By the time Sean had his surgery it was March of 2011, an eternity when you are worried for your child. Like I said I didn’t write about any of this and truth be told I barely talked about it. Sure my family and friends knew and they were very supportive but most of them know me enough by now to not keep asking about it, but rather to wait until I say anything myself because holy cow when you’re asked if there is any news and you’re frustrated about the fact there IS no news you don’t want to be asked, or maybe that is just me.
I felt sick as a dog the morning of surgery but I needed to keep positive for Sean. Tom and I kept up the chatter with Sean to keep his spirits up but of course we were all worried, his Father included who I texted updates to throughout the day. When he was walked away towards the surgery suite I took a breath and I don’t think I exhaled until a few hours later when we saw him being wheeled from post-surgical recovery into the regular recovery room. He was smiling wanly and not in much pain (the drugs were doing their thing) and wasn’t feeling any nausea. We had to wait until the ENT was finished his next surgery to talk to us before we were sent home. We continued to chat with Sean while I texted his father with his current status (he wanted to come by the hospital to see him before he was discharged and was on his way) and the ENT who had done the surgery too came and told us the surgery had got very well, he had removed three nodes to ensure they had a good sample for biopsy and testing and Sean hadn’t bled much during surgery, it had all been text-book.
He told us to come see him at his office in 10 days to get the results, to leave the bandages on until they fell off on their own, told Sean that his scar would be much less apparent if he was diligent in his use of sunscreen for at least a year and discharged him.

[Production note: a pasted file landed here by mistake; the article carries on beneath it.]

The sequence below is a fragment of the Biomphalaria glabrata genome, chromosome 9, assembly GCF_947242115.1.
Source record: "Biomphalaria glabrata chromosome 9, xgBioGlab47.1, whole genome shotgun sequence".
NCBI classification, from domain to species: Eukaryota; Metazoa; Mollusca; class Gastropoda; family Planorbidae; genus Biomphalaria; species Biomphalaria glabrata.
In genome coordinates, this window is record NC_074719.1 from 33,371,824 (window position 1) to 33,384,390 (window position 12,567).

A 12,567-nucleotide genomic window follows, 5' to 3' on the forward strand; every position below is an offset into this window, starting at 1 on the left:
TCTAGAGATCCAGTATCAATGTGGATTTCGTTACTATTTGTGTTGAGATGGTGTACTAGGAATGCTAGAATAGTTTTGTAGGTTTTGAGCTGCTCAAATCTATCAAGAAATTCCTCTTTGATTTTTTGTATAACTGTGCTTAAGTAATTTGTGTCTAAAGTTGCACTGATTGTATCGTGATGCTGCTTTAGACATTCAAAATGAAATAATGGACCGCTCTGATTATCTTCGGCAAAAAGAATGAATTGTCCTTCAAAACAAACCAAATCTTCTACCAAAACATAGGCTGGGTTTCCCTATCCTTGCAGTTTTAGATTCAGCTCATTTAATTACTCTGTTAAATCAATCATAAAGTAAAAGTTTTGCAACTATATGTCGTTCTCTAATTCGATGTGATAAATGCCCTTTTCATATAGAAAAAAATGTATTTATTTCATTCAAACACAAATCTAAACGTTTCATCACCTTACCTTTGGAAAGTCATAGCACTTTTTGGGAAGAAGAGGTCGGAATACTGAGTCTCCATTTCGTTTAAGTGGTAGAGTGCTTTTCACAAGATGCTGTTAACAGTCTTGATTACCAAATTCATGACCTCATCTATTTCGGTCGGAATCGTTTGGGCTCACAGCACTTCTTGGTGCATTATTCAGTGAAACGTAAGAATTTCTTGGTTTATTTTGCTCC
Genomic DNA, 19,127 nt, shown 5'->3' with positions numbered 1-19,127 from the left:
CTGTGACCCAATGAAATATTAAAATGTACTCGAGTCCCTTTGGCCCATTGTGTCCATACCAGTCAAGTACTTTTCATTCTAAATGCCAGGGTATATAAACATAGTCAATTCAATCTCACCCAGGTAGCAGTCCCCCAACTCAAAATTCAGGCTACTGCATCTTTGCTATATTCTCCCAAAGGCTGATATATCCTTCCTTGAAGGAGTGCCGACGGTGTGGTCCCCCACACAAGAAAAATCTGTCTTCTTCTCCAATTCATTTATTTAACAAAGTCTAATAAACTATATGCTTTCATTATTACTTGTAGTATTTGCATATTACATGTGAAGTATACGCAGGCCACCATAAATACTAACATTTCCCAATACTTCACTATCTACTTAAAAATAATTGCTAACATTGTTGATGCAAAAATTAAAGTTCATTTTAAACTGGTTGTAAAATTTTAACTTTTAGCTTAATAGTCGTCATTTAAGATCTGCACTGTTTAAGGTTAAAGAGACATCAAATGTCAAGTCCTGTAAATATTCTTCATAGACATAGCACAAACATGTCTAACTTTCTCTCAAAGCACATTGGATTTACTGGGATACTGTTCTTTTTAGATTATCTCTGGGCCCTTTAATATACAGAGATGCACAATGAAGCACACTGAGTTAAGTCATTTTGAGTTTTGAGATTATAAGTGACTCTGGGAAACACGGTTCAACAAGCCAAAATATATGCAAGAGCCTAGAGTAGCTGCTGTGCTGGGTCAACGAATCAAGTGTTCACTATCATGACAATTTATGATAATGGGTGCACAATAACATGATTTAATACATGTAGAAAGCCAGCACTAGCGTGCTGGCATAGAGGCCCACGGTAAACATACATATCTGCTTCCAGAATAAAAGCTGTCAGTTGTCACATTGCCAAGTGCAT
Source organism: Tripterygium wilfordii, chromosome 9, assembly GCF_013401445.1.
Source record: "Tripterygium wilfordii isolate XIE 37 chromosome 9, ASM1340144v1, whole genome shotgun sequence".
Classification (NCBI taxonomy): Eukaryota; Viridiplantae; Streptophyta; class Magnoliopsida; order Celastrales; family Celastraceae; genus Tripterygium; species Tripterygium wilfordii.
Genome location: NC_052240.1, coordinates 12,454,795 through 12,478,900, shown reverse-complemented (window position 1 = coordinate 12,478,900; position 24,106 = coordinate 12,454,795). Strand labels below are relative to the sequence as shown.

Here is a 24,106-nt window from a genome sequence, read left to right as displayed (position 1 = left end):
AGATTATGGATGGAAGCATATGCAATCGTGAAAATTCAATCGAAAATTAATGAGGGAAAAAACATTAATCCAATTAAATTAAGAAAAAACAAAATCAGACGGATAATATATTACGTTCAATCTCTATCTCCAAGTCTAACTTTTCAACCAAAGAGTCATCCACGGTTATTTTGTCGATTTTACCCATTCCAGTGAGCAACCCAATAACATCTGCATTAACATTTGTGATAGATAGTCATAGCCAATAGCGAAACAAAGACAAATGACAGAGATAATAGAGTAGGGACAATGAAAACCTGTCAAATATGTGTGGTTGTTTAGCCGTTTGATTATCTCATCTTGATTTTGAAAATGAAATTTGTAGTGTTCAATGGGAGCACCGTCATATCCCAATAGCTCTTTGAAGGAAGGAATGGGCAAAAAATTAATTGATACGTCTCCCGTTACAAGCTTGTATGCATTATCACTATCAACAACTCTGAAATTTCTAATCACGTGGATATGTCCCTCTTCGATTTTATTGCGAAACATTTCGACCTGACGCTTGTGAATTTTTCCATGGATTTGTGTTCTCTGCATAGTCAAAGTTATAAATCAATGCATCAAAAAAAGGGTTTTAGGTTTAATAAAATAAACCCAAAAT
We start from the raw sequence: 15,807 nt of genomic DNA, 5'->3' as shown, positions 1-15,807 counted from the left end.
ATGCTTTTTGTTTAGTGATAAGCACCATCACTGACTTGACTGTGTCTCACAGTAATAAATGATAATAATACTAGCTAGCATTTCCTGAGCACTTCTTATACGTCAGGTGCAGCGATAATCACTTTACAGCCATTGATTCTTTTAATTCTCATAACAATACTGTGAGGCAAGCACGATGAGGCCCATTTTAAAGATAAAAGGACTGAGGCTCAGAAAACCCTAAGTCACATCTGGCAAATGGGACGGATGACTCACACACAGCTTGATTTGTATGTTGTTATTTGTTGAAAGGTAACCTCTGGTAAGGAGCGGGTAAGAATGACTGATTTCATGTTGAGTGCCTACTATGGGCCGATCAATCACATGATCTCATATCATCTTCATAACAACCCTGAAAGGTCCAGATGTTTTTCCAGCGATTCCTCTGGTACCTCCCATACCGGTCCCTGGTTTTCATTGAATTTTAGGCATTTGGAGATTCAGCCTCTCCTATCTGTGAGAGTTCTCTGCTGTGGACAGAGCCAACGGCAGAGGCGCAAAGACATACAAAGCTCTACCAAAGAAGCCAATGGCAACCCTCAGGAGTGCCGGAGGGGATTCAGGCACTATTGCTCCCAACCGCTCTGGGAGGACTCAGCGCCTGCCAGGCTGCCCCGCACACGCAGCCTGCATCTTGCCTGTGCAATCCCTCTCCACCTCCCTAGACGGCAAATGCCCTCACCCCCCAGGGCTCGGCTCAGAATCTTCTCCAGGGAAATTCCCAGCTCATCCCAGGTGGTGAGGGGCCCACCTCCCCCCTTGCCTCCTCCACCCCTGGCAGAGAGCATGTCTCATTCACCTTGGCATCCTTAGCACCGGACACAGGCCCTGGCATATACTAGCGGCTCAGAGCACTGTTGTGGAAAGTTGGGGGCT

Those ten days were some of the longest of my life. The day finally rolled around and Tom, Sean, Sean’s girlfriend and I piled into the car for the short drive to the ENT. We sat waiting nobody talking much. We were moved into the internal waiting room (Tom waited in the outside one to avoid over-crowding.) The ENT walked by us from the reception area telling us with a serious face that he’d be with us in a few moments. We’d already found that his face was always serious when saying that so we couldn’t read too much into it. We were finally called into the office and he asked how we were. All three of us poured out our anxiety about the results in our own words and he cut us off waving his hands saying “No no no nothing bad, no signs of lymphoma” thereby he was swamped with gratitude and glee. In fact I told him “I could just hug the stuffing out of you right now”. He said that the tests had merely shown a reactive node, no more no less. They had done all the screening for lymphoma, and there were be some further testing done but he didn’t expect there to be anything of concern.
It did show that he had a mild positive for Epstein Barr, which indicated he may have been infected with that (which causes Mono) but nothing of any concern. He said he was sorry that Sean had to go through surgery but said in the end it was much better to have had it, and rule out lymphoma rather than to worry about it, we all agreed it was worth it and the scar. He did order one further blood test to check the cat diseases again, had one further follow-up visit to get those results and to check the incision and that was it. Nothing from the blood tests or the further biopsy tests showed anything to be concerned with.
The ENT said that it was possible that the nodes would never go back to “normal” size or that they may shrink over time, it was hard to say, but Sean did not have cancer. Sean did not have cancer. Five words that we’d waited a very long time to hear. The best five words ever.